Hanoi, 30 Aug 2006 (dpa) – Newly freed Vietnamese internet dissident Pham Hong Son vowed hours after his release Wednesday that he would continue to call for free elections in communist-ruled Vietnam despite remaining under house arrest.
“I will speak and exchange opinions freely and openly,” Son, 37, told Deutsche Presse-Agentur dpa by telephone Wednesday. “I am a person who wants to see Vietnam have a free political system.”
Son was freed Wednesday in a general government amnesty after intense lobbying by the US and European diplomats. He will remain under house arrest for three years, but said he has no regrets about the pro-democracy internet postings that led to his imprisonment and denied he had broken any laws.
“Everything I have done, I feel no regret,” Son said. “I just regret that I didn’t do more before my arrest.”
A physician and marketing director for a pharmaceutical company, Son became Vietnam’s first “cyber-dissidents” when he was arrested in 2002 after corresponding with Vietnamese exiles abroad and also translating and posting on a Vietnamese-language website a US State Department essay titled “What Is Democracy”.
He was convicted of espionage and sentenced to 13 years in prison, later reduced to five. Diplomats and human rights groups have been calling for his release, saying his conviction on his public advocacy for the Communist Party to allow free, multi-party elections.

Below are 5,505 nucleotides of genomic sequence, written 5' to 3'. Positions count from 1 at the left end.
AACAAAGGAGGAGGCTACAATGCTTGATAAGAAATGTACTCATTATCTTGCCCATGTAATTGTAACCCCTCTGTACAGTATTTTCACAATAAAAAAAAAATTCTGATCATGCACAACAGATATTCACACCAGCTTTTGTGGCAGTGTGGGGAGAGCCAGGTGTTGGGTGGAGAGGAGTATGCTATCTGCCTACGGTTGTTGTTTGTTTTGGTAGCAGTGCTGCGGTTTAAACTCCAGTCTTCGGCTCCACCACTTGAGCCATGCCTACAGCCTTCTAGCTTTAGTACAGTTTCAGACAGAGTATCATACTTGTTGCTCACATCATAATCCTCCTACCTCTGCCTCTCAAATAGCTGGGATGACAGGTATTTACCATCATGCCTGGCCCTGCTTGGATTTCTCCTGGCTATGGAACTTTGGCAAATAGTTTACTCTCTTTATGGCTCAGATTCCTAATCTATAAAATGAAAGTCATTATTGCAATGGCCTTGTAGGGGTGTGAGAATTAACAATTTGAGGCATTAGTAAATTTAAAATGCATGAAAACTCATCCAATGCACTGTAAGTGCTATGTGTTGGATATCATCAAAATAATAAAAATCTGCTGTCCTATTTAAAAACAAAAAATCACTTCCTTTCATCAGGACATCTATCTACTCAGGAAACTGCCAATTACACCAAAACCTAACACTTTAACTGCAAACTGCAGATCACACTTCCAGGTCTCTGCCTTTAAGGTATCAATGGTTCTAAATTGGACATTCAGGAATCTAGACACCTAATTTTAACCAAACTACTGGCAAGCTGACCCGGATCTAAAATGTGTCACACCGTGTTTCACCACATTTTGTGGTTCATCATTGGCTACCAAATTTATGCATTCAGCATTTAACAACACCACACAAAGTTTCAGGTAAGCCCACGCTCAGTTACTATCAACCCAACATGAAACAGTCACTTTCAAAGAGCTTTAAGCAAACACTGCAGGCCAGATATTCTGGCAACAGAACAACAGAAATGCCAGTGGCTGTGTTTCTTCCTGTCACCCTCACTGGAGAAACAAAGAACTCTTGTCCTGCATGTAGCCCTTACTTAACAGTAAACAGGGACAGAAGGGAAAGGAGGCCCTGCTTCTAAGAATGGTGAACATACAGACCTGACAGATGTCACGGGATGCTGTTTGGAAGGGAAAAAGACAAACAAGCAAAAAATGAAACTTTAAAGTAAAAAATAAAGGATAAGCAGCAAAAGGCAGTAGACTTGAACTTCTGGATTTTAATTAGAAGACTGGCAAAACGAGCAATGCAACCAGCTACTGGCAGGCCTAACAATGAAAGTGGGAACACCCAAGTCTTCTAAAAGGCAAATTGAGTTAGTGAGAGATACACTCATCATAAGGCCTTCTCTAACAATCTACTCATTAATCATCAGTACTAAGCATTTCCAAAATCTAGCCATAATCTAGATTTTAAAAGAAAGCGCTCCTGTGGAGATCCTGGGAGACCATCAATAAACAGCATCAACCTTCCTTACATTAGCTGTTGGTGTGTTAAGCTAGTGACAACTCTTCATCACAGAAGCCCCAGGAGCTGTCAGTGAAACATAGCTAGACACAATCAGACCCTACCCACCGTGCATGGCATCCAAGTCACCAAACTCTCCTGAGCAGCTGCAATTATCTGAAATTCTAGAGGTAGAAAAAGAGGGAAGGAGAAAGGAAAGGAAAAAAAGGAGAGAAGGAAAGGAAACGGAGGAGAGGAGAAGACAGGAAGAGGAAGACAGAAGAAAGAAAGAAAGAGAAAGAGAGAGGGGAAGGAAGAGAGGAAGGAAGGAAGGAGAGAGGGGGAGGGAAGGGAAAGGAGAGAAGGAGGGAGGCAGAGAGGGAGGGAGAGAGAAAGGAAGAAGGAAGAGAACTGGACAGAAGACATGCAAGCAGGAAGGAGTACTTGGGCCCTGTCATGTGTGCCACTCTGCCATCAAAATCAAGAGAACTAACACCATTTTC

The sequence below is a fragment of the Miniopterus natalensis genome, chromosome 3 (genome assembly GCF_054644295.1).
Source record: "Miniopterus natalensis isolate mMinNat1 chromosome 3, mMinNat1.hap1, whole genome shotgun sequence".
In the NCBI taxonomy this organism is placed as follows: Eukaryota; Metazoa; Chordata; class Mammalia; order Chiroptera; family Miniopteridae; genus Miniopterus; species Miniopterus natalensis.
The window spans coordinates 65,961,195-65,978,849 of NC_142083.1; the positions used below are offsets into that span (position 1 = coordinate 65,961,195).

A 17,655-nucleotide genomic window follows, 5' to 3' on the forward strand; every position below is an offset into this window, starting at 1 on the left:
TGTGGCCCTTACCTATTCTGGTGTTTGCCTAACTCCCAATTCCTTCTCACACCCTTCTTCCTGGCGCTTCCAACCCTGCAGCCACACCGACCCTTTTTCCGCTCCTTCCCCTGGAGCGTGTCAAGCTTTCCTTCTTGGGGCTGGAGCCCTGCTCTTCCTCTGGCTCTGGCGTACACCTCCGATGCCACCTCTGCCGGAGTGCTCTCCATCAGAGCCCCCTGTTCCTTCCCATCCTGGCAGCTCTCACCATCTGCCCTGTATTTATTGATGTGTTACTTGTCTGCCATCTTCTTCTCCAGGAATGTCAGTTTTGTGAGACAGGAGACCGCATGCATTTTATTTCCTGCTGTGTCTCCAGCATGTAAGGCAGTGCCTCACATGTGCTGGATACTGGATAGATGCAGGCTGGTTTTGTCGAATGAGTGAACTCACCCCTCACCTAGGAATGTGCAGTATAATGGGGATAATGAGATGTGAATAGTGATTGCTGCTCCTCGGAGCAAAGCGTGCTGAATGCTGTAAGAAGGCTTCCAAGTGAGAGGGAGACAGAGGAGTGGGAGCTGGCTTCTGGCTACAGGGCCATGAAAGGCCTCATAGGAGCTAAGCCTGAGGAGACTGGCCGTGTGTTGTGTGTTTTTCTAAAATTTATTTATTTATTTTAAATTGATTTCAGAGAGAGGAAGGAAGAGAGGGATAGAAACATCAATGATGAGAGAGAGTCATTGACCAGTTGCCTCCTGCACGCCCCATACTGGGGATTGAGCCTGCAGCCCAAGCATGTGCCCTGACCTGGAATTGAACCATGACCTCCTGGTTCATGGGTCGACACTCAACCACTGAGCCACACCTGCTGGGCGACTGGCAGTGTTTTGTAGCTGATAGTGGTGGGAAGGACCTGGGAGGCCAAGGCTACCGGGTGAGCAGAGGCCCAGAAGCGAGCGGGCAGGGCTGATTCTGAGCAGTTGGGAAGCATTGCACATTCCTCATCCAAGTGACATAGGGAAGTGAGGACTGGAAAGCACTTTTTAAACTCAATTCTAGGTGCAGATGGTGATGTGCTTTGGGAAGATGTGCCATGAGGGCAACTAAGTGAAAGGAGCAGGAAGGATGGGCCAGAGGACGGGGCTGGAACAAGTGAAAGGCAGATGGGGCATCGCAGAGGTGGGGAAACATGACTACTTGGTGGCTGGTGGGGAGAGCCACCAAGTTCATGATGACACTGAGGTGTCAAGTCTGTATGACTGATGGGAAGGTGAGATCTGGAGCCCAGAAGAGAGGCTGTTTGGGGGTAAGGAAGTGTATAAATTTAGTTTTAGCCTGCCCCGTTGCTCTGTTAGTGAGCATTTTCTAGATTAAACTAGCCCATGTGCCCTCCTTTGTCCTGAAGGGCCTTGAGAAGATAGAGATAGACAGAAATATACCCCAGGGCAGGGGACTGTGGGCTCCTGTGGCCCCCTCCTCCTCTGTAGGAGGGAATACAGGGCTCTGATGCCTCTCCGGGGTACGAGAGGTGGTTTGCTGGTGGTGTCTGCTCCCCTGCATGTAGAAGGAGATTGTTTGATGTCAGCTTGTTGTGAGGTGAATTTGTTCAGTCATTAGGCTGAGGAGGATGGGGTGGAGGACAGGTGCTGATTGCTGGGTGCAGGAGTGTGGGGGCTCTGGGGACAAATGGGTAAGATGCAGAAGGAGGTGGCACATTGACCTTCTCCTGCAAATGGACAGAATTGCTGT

The US praised Son’s release, along with other “prisoners of concern,” Ma Van Bay, a Protestant pastor and member of the Hmong ethnic minority, and Y Oal Nie, an ethnic Ede tribesman convicted of “weakening national solidarity” in the troubled Central Highlands region.
“This is a very good thing for Vietnam,” an embassy spokeswoman said. “These releases will be widely welcomed as a move consistent with trends within Vietnamese society toward a spirit of greater openness and debate.”
A Vietnamese exile group in Paris, the Vietnam Committee on Human Rights, also welcomed the dissidents’ release but claimed Vietnam still has more than 300 lower-profile political prisoners.
“This piecemeal amnesty is merely a propaganda exercise,” the committee president Vo Van Ai said, noting Hanoi released Son as it prepares to host world leaders for the Asia-Pacific Economic Cooperation (APEC) summit in November.
“In reality, Vietnam is increasing controls and legislation against dissidents every day,” Ai said. “Hundreds of political and religious prisoners still languish in Vietnam’s prisons and camps.”
Ai cited the cases of Thich Huyen Quyen, patriarch of the banned Unified Buddhist Church of Vietnam, and his deputy, Thich Quang Do, whom he said are under virtual house arrest in their pagodas.
Vietnam is also still imprisoning Nguyen Vu Binh, 37, a former writer for an official Communist Party publication sentenced in 2003 to seven years for espionage after found to have contacted “reactionary” overseas organizations and submitting testimony to the US Congress on Vietnam’s human rights situation.
Earlier this month, Vietnamese police re-arrested a recently released dissident, Truong Quoc Huy, 25, from an internet café where he was chatting online. His whereabouts remain unknown.